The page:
New Delhi: A handful of states in northern India corner most of the central subsidies and transfers to farmers, finds a new paper co-authored by former chief economic advisor Arvind Subramanian.
Titled ‘Agricultural Federalism: New Facts, Constitutional Vision’, the paper, published in Economic and Political Weekly on 3 September proposes a radical reform agenda, including putting states in charge of agriculture.
The study argues that state governments should provide tailored incentives and subsidies to their farmers while the central government should focus on research and risk mitigation to deal with adverse climate events.
The study also mentions “attribution stakes” — or credit wars over government schemes — as another affliction assailing Indian agriculture.
Besides Subramanian, the paper was co-authored by Shoumitro Chatterjee, Devesh Kapur, and Pradyut Sekhsaria.
The study found that central subsidies and transfers on five different heads — procurement from farmers at support prices, fertiliser subsidies, direct income transfers, cost of maintaining food stocks, and payments towards states taxes on farm output (for procurement at support prices) — amounted to about 1-1.2 per cent of Gross Domestic Product (GDP) in 2019-20.
But, the distribution of funds was skewed towards a handful of states. For instance, central transfers and subsidies translated into an average benefit of Rs 18,000-20,000 per agricultural household, on average for the entire country. In contrast, a farm household in Punjab received about Rs 1.2-1.5 lakh — several times the national average.
The average annual transfers to farm households varied from Rs 52,000-65,000 in Haryana and Rs 29,000-32,000 in Andhra Pradesh to just Rs 14,000 in Bihar and less than Rs 7,000 in West Bengal.
In absolute terms, Punjab and Uttar Pradesh were major beneficiaries but in terms of the average transfer per household, Punjab and Haryana dwarfed other states. More so when compared to eastern states like Bihar and West Bengal.
Going by the constitutional mandate that makes agriculture a state subject, the authors suggested that states should have both the freedom and responsibility to implement schemes to incentivise and protect farmers. States could undertake procurement, crop insurance, and transfers but the union government would not finance these.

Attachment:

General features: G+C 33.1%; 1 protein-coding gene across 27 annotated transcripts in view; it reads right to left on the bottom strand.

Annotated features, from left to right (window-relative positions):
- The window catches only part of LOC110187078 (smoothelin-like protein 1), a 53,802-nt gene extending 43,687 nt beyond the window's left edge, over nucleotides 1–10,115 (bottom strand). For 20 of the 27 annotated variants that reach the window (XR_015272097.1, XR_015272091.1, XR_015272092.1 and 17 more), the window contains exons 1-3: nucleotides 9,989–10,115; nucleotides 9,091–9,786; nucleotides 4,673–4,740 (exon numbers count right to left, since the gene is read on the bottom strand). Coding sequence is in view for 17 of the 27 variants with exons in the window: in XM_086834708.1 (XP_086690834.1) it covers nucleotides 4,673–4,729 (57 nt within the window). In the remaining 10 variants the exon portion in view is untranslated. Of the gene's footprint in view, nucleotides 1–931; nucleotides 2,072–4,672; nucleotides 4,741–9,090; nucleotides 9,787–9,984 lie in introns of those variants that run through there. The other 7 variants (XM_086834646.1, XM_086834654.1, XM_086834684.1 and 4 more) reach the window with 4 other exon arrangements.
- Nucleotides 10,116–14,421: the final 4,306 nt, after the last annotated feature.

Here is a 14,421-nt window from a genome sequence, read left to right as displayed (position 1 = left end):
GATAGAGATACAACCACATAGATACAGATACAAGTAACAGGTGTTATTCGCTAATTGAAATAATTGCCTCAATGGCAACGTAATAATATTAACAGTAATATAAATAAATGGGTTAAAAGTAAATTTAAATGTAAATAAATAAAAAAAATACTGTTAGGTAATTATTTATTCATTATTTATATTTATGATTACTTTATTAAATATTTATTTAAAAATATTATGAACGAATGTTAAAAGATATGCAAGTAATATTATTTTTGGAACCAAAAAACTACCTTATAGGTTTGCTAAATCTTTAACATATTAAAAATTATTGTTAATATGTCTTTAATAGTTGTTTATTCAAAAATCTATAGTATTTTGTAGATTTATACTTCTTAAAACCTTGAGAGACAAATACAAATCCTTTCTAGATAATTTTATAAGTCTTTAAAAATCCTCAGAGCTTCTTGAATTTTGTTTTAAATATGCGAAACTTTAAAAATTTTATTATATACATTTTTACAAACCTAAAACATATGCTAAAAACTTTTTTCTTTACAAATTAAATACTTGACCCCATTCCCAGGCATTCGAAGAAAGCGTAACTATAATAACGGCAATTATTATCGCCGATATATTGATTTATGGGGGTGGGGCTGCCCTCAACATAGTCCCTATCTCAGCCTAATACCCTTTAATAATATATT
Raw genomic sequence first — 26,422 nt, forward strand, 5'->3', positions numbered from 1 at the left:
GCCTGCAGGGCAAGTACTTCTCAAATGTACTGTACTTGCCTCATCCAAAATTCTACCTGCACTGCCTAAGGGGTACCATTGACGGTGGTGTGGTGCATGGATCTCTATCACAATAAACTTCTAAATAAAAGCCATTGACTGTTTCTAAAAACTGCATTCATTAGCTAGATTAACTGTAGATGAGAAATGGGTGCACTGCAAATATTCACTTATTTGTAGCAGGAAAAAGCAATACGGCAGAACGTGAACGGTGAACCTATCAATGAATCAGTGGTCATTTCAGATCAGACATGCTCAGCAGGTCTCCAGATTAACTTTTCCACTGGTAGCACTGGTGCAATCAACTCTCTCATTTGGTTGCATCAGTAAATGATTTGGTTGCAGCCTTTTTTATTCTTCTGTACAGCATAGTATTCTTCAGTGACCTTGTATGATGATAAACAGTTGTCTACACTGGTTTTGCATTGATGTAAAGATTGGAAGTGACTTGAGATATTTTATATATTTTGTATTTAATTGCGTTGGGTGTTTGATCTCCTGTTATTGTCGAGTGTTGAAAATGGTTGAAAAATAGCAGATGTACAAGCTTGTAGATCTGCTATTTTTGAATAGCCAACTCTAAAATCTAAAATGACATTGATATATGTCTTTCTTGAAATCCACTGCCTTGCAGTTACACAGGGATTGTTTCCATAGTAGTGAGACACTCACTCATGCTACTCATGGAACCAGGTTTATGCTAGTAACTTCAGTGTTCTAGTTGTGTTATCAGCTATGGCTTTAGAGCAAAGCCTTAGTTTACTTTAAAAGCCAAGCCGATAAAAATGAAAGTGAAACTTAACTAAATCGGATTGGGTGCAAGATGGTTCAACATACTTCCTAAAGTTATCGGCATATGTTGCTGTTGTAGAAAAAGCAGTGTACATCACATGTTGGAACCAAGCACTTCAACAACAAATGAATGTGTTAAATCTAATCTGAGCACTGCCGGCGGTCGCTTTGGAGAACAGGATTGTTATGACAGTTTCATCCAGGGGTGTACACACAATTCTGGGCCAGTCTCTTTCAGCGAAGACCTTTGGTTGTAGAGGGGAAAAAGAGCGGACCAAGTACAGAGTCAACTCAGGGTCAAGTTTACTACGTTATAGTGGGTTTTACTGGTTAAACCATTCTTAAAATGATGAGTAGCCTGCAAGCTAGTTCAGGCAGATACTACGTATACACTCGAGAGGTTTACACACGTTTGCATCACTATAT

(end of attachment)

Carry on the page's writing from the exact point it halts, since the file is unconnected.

“In the longer run, the aim should be to restrict the role of the union government to finance better nutrition (by continuing with food subsidies for consumers) without distorting agriculture and production choices,” the paper noted.
The authors admitted that globally as well as in India, “withdrawing entitlements is fiendishly difficult” and Indian politics has increasingly become susceptible to “attribution stakes” — that is, politicians wanting to take credit for schemes they roll out and the benefits that flow from them.
“Even the manner in which PM-Kisan (direct cash assistance to farmers) came about — as the union government’s response to direct transfers schemes in agriculture by Telangana and Odisha— reflected the fear that credit for helping farmers would be appropriated by state governments,” the authors wrote.
Similarly, an anxious West Bengal refused to implement PM-Kisan to not let the Centre take credit for helping farmers. “The attribution stakes are caught in this ever-expanding cycle.”
The paper said that “agriculture is stuck in a bad status quo but one that is a sort of political equilibrium… it will require a big dose of cooperative federalism… with transitional assistance for states as subsidies and transfers are gradually withdrawn.”
The authors further stated that states need to experiment with reforms and also put their money where their mouth is. For instance, West Bengal’s recent budget saw a sharp fall in capital outlays on agriculture which “illustrates the forked tongue with which states have treated agriculture”.
Punjab, the paper noted, is a “rare and tragic example of agricultural success not facilitating broader structural transformation, in part because of the large subsidies from the union that have tended to entrench the inefficient status quo. One could say Punjab has been afflicted by a kind of aid curse.”
(Edited by Uttara Ramaswamy)